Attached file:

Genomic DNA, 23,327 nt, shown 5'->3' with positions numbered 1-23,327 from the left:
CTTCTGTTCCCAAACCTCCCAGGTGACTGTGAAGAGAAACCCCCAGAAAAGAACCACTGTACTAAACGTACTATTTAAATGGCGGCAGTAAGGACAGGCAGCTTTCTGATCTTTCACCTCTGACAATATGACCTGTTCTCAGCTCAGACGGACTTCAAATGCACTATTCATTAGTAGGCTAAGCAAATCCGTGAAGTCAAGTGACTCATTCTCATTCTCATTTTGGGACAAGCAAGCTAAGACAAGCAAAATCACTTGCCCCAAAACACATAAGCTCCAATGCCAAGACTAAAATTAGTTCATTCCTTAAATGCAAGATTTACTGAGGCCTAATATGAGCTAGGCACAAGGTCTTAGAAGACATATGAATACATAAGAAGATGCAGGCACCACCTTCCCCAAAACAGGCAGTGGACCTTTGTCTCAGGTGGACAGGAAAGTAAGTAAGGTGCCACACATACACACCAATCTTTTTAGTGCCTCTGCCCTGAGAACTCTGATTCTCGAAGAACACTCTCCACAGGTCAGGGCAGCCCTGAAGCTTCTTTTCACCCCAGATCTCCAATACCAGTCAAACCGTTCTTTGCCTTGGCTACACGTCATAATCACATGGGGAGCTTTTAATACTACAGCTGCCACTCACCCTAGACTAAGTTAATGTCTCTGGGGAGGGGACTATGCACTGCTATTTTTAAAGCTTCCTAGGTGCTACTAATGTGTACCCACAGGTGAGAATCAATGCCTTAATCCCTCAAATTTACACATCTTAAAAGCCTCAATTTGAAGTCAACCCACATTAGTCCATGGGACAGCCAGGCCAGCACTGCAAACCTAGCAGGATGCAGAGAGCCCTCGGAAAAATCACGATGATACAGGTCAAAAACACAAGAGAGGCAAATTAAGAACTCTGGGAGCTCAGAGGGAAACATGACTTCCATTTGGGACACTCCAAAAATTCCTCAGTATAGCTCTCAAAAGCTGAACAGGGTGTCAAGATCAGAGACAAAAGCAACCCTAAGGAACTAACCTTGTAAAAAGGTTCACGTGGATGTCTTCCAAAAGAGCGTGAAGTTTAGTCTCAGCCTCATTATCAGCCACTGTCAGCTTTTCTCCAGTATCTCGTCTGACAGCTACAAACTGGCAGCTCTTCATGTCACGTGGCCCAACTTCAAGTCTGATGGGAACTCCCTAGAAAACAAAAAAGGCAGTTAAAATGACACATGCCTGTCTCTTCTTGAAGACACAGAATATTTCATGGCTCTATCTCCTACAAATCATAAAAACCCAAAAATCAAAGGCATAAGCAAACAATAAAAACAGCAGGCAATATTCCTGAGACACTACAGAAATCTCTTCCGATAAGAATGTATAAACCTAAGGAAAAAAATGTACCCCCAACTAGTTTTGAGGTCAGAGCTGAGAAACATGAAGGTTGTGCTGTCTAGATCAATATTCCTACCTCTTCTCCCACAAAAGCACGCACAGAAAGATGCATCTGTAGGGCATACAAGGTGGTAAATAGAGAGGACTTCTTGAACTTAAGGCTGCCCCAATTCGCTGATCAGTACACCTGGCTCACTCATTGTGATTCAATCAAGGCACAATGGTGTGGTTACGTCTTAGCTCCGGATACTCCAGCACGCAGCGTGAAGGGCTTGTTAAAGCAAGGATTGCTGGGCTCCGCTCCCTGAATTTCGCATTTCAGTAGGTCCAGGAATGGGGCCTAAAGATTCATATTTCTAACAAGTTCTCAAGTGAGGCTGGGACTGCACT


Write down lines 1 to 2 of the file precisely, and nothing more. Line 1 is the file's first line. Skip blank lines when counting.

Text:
Genomic DNA, 23,327 nt, shown 5'->3' with positions numbered 1-23,327 from the left:
CTTCTGTTCCCAAACCTCCCAGGTGACTGTGAAGAGAAACCCCCAGAAAAGAACCACTGTACTAAACGTACTATTTAAATGGCGGCAGTAAGGACAGGCAGCTTTCTGATCTTTCACCTCTGACAATATGACCTGTTCTCAGCTCAGACGGACTTCAAATGCACTATTCATTAGTAGGCTAAGCAAATCCGTGAAGTCAAGTGACTCATTCTCATTCTCATTTTGGGACAAGCAAGCTAAGACAAGCAAAATCACTTGCCCCAAAACACATAAGCTCCAATGCCAAGACTAAAATTAGTTCATTCCTTAAATGCAAGATTTACTGAGGCCTAATATGAGCTAGGCACAAGGTCTTAGAAGACATATGAATACATAAGAAGATGCAGGCACCACCTTCCCCAAAACAGGCAGTGGACCTTTGTCTCAGGTGGACAGGAAAGTAAGTAAGGTGCCACACATACACACCAATCTTTTTAGTGCCTCTGCCCTGAGAACTCTGATTCTCGAAGAACACTCTCCACAGGTCAGGGCAGCCCTGAAGCTTCTTTTCACCCCAGATCTCCAATACCAGTCAAACCGTTCTTTGCCTTGGCTACACGTCATAATCACATGGGGAGCTTTTAATACTACAGCTGCCACTCACCCTAGACTAAGTTAATGTCTCTGGGGAGGGGACTATGCACTGCTATTTTTAAAGCTTCCTAGGTGCTACTAATGTGTACCCACAGGTGAGAATCAATGCCTTAATCCCTCAAATTTACACATCTTAAAAGCCTCAATTTGAAGTCAACCCACATTAGTCCATGGGACAGCCAGGCCAGCACTGCAAACCTAGCAGGATGCAGAGAGCCCTCGGAAAAATCACGATGATACAGGTCAAAAACACAAGAGAGGCAAATTAAGAACTCTGGGAGCTCAGAGGGAAACATGACTTCCATTTGGGACACTCCAAAAATTCCTCAGTATAGCTCTCAAAAGCTGAACAGGGTGTCAAGATCAGAGACAAAAGCAACCCTAAGGAACTAACCTTGTAAAAAGGTTCACGTGGATGTCTTCCAAAAGAGCGTGAAGTTTAGTCTCAGCCTCATTATCAGCCACTGTCAGCTTTTCTCCAGTATCTCGTCTGACAGCTACAAACTGGCAGCTCTTCATGTCACGTGGCCCAACTTCAAGTCTGATGGGAACTCCCTAGAAAACAAAAAAGGCAGTTAAAATGACACATGCCTGTCTCTTCTTGAAGACACAGAATATTTCATGGCTCTATCTCCTACAAATCATAAAAACCCAAAAATCAAAGGCATAAGCAAACAATAAAAACAGCAGGCAATATTCCTGAGACACTACAGAAATCTCTTCCGATAAGAATGTATAAACCTAAGGAAAAAAATGTACCCCCAACTAGTTTTGAGGTCAGAGCTGAGAAACATGAAGGTTGTGCTGTCTAGATCAATATTCCTACCTCTTCTCCCACAAAAGCACGCACAGAAAGATGCATCTGTAGGGCATACAAGGTGGTAAATAGAGAGGACTTCTTGAACTTAAGGCTGCCCCAATTCGCTGATCAGTACACCTGGCTCACTCATTGTGATTCAATCAAGGCACAATGGTGTGGTTACGTCTTAGCTCCGGATACTCCAGCACGCAGCGTGAAGGGCTTGTTAAAGCAAGGATTGCTGGGCTCCGCTCCCTGAATTTCGCATTTCAGTAGGTCCAGGAATGGGGCCTAAAGATTCATATTTCTAACAAGTTCTCAAGTGAGGCTGGGACTGCACT